chromatids Centrioles move to opposite poles of cell animal cell Protein fibers cross cell to form mitotic spindle microtubules Nucleolus disappears Nuclear membrane breaks down

116 Prometaphase spindle fibers attach to centromeres
creating kinetochores microtubules attach at kinetochores connect centromeres to centrioles chromosomes begin moving

117 Metaphase Centrosomes at opposite poles Centromeres are aligned
Kinetochores of sister chromatids attached to microtubules (spindle)

118 118

119 Anaphase Paired centromeres separate; sister chromatids liberated
Chromosomes move to opposite poles Each pole now has a complete set of chromosomes

120 Separation of chromatids
In anaphase, proteins holding together sister chromatids are inactivated separate to become individual chromosomes 1 chromosome 2 chromatids 2 chromosomes single-stranded double-stranded 120

121 Chromosome movement Kinetochores use motor proteins that “walk” chromosome along attached microtubule microtubule shortens by dismantling at kinetochore (chromosome) end Microtubules are NOT reeled in to centrioles like line on a fishing rod. The motor proteins walk along the microtubule like little hanging robots on a clothes line. In dividing animal cells, non-kinetochore microtubules are responsible for elongating the whole cell during anaphase, readying fro cytokinesis 121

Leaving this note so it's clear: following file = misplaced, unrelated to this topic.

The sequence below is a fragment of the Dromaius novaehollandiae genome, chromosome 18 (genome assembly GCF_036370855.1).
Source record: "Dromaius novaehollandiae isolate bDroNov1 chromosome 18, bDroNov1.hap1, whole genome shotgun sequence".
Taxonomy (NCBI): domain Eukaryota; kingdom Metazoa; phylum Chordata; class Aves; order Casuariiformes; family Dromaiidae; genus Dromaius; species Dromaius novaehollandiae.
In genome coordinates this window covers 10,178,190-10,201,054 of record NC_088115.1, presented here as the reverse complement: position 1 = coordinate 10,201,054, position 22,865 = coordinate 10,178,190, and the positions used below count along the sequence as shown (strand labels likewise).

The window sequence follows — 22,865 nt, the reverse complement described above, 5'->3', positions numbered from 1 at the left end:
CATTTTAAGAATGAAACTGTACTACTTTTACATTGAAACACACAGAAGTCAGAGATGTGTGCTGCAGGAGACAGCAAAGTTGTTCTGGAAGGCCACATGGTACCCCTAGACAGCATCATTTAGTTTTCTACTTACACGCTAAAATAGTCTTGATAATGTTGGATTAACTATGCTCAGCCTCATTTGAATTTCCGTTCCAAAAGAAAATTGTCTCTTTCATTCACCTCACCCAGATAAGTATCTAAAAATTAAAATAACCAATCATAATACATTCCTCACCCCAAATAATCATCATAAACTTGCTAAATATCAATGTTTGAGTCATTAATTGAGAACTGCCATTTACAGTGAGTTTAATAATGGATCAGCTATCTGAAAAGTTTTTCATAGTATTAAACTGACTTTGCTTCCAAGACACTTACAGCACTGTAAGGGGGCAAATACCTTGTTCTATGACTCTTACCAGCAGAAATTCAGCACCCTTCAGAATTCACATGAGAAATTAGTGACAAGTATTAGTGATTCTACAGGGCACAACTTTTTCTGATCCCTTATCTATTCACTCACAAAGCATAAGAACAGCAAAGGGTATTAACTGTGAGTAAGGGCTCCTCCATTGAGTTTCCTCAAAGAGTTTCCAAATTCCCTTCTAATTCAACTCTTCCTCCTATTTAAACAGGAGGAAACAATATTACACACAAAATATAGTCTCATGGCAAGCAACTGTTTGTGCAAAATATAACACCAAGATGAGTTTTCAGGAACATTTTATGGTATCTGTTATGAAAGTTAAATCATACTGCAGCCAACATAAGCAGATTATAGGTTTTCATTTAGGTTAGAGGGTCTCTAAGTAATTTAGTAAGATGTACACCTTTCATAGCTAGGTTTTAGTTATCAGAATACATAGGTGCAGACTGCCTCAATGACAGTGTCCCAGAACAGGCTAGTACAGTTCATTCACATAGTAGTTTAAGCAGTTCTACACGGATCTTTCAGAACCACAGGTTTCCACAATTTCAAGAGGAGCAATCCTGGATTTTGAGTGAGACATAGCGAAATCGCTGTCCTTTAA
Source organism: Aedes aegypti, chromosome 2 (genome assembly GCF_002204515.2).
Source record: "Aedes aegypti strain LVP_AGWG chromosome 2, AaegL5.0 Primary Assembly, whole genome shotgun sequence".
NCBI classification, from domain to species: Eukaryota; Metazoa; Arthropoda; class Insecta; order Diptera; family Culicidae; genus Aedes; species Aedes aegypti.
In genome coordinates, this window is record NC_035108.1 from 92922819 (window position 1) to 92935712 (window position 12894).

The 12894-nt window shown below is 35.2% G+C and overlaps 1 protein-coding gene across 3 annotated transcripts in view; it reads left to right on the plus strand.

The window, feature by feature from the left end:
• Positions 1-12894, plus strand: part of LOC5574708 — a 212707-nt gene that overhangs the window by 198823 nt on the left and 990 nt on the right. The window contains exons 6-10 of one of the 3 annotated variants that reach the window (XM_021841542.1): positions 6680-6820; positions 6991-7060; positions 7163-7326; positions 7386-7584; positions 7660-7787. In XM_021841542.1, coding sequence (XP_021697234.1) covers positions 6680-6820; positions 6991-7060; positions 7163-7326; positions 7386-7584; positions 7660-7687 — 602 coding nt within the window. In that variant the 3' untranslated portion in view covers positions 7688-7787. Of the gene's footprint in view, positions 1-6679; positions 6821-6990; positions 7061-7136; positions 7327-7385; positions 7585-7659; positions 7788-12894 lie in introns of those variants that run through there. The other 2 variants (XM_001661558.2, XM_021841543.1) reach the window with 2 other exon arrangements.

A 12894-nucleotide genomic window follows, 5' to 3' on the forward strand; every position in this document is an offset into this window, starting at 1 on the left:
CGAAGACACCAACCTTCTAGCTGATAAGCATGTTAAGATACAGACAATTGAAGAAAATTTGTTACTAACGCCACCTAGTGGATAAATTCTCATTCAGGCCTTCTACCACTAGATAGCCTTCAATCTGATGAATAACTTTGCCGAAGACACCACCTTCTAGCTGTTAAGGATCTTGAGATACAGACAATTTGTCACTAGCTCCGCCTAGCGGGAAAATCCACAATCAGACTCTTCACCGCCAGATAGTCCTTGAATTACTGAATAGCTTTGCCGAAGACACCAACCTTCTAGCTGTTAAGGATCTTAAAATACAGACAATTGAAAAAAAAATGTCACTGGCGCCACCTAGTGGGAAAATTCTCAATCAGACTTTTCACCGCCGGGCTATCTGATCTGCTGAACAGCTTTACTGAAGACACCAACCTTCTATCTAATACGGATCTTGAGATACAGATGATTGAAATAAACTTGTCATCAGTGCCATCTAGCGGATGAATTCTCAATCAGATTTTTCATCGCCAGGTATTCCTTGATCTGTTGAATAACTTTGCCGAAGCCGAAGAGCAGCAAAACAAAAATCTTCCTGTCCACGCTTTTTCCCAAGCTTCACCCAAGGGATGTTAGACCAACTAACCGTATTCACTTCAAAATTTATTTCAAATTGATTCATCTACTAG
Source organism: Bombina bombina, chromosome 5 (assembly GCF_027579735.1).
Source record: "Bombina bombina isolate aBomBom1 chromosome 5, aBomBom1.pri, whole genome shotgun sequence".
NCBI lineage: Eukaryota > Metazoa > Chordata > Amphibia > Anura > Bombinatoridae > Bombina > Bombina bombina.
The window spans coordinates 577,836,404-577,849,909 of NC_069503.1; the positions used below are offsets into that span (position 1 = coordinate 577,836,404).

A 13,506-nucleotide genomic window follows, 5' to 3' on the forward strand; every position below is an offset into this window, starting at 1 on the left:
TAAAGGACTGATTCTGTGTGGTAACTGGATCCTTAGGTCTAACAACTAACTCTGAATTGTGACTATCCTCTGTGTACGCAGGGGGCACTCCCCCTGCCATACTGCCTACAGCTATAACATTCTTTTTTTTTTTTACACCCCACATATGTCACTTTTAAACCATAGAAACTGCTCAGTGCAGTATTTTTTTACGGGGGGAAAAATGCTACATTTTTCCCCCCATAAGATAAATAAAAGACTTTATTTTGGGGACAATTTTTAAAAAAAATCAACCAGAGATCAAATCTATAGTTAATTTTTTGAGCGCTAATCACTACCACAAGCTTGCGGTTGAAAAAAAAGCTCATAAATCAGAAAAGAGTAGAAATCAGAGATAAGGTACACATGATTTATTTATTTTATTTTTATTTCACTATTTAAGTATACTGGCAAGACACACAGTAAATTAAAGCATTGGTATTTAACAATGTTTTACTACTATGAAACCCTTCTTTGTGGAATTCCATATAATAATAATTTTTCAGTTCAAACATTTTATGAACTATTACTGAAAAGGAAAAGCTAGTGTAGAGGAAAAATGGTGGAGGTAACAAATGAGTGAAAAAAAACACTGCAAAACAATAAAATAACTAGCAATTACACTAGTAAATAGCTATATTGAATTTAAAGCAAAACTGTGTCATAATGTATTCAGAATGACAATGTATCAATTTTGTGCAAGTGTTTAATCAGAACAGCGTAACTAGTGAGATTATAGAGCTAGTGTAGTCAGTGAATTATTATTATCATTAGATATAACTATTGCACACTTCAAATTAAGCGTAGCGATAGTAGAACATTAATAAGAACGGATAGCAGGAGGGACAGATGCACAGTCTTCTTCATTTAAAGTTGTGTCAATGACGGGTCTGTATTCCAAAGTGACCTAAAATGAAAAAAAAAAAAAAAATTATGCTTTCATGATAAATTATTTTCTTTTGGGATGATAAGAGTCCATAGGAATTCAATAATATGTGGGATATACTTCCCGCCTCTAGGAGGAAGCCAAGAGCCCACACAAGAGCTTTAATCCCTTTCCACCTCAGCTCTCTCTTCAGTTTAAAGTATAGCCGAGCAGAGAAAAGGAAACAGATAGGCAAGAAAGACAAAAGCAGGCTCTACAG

122 Telophase Cytokinesis begins cell division Daughter nuclei form
Nuclear envelopes arise Chromatin becomes less coiled Two new nuclei complete mitosis Cytokinesis begins cell division



125 Mitosis in whitefish blastula

126 Mitosis in plant cell 126

127 Cytokinesis Animals Cytoplasmic division
constriction belt of actin microfilaments around equator of cell cleavage furrow forms splits cell in two like tightening a draw string

128 Cytokinesis in Plants Plants cell plate forms
vesicles line up at equator derived from Golgi vesicles fuse to form 2 cell membranes new cell wall laid down between membranes new cell wall fuses with existing cell wall 128

129 onion root tip 129

130 Any Questions?? 130

131 Cell Cycle regulation Checkpoints
cell cycle controlled by STOP & GO chemical signals at critical points signals indicate if key cellular processes have been completed correctly

132 Checkpoint control system
3 major checkpoints: G1/S can DNA synthesis begin? G2/M has DNA synthesis been completed correctly? commitment to mitosis spindle checkpoint are all chromosomes attached to spindle? can sister chromatids separate correctly? 132

133 G1/S checkpoint G1/S checkpoint is most critical
primary decision point “restriction point” if cell receives “GO” signal, it divides internal signals: cell growth (size), cell nutrition external signals: “growth factors” if cell does not receive signal, it exits cycle & switches to G0 phase non-dividing, working state 133

134 “Go-ahead” signals Protein signals that promote cell growth & division
internal signals “promoting factors” external signals “growth factors” Primary mechanism of control phosphorylation kinase enzymes either activates or inactivates cell signals We still don’t fully understanding the regulation of the cell cycle. We only have “snapshots” of what happens in specific cases. 134

135 Cell cycle signals Cell cycle controls cyclins Cdks Cdk-cyclin complex
inactivated Cdk Cell cycle controls cyclins regulatory proteins levels cycle in the cell Cdks cyclin-dependent kinases phosphorylates cellular proteins activates or inactivates proteins Cdk-cyclin complex triggers passage through different stages of cell cycle activated Cdk 135

136 External signals Growth factors coordination between cells